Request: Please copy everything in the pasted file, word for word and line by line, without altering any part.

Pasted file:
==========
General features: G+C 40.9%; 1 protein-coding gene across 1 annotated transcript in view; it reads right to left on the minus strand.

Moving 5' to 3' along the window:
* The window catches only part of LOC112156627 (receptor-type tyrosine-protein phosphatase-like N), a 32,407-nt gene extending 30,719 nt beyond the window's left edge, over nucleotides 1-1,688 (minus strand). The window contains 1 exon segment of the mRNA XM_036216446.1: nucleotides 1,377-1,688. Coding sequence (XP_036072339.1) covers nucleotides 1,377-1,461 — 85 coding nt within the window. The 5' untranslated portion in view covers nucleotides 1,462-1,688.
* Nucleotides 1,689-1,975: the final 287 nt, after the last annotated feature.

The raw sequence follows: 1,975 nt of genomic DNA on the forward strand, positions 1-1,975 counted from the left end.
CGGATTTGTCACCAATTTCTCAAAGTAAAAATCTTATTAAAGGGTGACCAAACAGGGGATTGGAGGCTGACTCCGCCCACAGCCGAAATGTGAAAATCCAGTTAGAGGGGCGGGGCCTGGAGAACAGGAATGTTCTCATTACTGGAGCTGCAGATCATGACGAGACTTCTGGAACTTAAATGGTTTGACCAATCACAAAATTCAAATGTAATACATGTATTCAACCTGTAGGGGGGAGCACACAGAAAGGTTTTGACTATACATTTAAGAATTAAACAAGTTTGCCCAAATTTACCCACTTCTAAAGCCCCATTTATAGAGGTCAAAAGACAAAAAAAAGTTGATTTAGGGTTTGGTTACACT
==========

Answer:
General features: G+C 40.9%; 1 protein-coding gene across 1 annotated transcript in view; it reads right to left on the minus strand.

Moving 5' to 3' along the window:
* The window catches only part of LOC112156627 (receptor-type tyrosine-protein phosphatase-like N), a 32,407-nt gene extending 30,719 nt beyond the window's left edge, over nucleotides 1-1,688 (minus strand). The window contains 1 exon segment of the mRNA XM_036216446.1: nucleotides 1,377-1,688. Coding sequence (XP_036072339.1) covers nucleotides 1,377-1,461 — 85 coding nt within the window. The 5' untranslated portion in view covers nucleotides 1,462-1,688.
* Nucleotides 1,689-1,975: the final 287 nt, after the last annotated feature.

The raw sequence follows: 1,975 nt of genomic DNA on the forward strand, positions 1-1,975 counted from the left end.
CGGATTTGTCACCAATTTCTCAAAGTAAAAATCTTATTAAAGGGTGACCAAACAGGGGATTGGAGGCTGACTCCGCCCACAGCCGAAATGTGAAAATCCAGTTAGAGGGGCGGGGCCTGGAGAACAGGAATGTTCTCATTACTGGAGCTGCAGATCATGACGAGACTTCTGGAACTTAAATGGTTTGACCAATCACAAAATTCAAATGTAATACATGTATTCAACCTGTAGGGGGGAGCACACAGAAAGGTTTTGACTATACATTTAAGAATTAAACAAGTTTGCCCAAATTTACCCACTTCTAAAGCCCCATTTATAGAGGTCAAAAGACAAAAAAAAGTTGATTTAGGGTTTGGTTACACT